Jonathan Fine of Preservation Chicago spoke to my Preservation Planning class today and introduced them to an excellent phrase: “Right” zoning. This is more accurate than “downzoning” which is a phrase commonly used to describe what happens when a local alderman or city decides to reduce the allowable density in a district.
The recent book on the history of Chicago zoning describes the “downzoning” of the lakefront communities of Gold Coast and Lincoln Park in the 1970s and 1980s, which often followed landmarking of the area. Real estate expert Jared Shlaes opposed the downzoning in a 1980 report, and the book now judges that Shlaes was probably on the wrong side of history.
Terminology is always loaded, and while “downzoning” accurately notes that the rezoning reduces the allowable density, the MORE ACCURATE term “right” zoning reflects the fact that the so-called downzoning actually reflects the REAL DENSITY found in the district.
People forget that almost every city was “UP-zoned” in the late 1950s and 1960s. Chicago doubled its density in 1957, in an effort to impel development in an age of suburban highway development. It didn’t work exactly, but there are lots of whingers who still dream of selling their rowhouse for a skyscraper nonetheless, and that 1957 zoning is still sitting there (despite a 2004 rewrite) encouraging them.
Jonathan also pointed out that historic districts are LESS onerous than downzoning because people can still add space (and value) to the rear of the their property, whereas with downzoning they might not be able to add on at all. I hadn’t thought of that. But he is right, and he has also proposed a new “renovation zoning” category that would downzone an area but allow existing owners to upzone ONLY if they rehab their own house. What fun – a law that protects community owners while sealing out the carpetbagging developers!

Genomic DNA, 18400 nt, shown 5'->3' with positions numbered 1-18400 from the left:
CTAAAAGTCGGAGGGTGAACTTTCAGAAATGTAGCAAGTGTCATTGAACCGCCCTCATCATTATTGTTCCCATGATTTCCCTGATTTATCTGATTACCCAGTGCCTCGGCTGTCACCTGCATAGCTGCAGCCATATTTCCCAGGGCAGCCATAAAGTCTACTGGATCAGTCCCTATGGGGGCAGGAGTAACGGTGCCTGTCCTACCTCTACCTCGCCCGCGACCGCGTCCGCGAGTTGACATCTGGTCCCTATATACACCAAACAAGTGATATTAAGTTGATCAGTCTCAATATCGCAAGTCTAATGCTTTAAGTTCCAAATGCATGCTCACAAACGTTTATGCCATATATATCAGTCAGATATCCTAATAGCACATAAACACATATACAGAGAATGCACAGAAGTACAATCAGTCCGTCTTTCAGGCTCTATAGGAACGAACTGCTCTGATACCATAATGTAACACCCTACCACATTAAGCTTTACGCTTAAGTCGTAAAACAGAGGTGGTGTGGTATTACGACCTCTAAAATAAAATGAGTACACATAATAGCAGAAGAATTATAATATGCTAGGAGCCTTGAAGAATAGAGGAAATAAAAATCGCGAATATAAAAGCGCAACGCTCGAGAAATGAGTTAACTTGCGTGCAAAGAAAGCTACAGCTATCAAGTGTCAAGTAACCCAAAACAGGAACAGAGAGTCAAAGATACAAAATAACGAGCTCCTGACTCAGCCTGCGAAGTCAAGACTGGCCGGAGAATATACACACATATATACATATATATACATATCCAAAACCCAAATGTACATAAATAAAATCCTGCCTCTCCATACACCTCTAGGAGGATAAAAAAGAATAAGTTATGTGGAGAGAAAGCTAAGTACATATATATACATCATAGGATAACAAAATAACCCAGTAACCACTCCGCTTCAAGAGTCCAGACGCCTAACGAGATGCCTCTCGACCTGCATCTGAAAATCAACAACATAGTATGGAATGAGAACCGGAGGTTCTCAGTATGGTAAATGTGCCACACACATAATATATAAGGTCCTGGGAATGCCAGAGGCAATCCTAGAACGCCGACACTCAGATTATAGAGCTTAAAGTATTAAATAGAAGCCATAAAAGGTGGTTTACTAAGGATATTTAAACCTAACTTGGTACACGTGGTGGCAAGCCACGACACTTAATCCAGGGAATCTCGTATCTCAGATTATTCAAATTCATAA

I have been looking at the creation of historic districts – usually precipitated by threat of new development and often by really bad new architecture – and I have to agree with Fine when he says “There would be no preservation movement if we were building great buildings.” The dreck – often really expensive dreck – populating parts of Lincoln Park is responsible for getting people agitated about preserving what they have. Because what they have – even if it was common a century ago – is priceless and irreproducible now. Historic districts are a manifestation of people’s disgust new buildings and their desire to control their own environment – it’s appearance yes, but mostly its value – social, economic and architectural.